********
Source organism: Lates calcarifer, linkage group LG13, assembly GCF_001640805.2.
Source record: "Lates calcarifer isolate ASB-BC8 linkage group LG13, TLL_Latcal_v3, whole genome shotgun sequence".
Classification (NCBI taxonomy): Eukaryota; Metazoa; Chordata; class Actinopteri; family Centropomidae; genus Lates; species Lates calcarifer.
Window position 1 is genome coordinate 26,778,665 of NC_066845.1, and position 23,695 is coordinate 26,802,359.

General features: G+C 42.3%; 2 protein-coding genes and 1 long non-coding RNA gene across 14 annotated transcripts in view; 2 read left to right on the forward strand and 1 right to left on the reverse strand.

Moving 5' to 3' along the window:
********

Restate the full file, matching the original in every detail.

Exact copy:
Source organism: Lates calcarifer, linkage group LG13, assembly GCF_001640805.2.
Source record: "Lates calcarifer isolate ASB-BC8 linkage group LG13, TLL_Latcal_v3, whole genome shotgun sequence".
Classification (NCBI taxonomy): Eukaryota; Metazoa; Chordata; class Actinopteri; family Centropomidae; genus Lates; species Lates calcarifer.
Window position 1 is genome coordinate 26,778,665 of NC_066845.1, and position 23,695 is coordinate 26,802,359.

General features: G+C 42.3%; 2 protein-coding genes and 1 long non-coding RNA gene across 14 annotated transcripts in view; 2 read left to right on the forward strand and 1 right to left on the reverse strand.

Moving 5' to 3' along the window: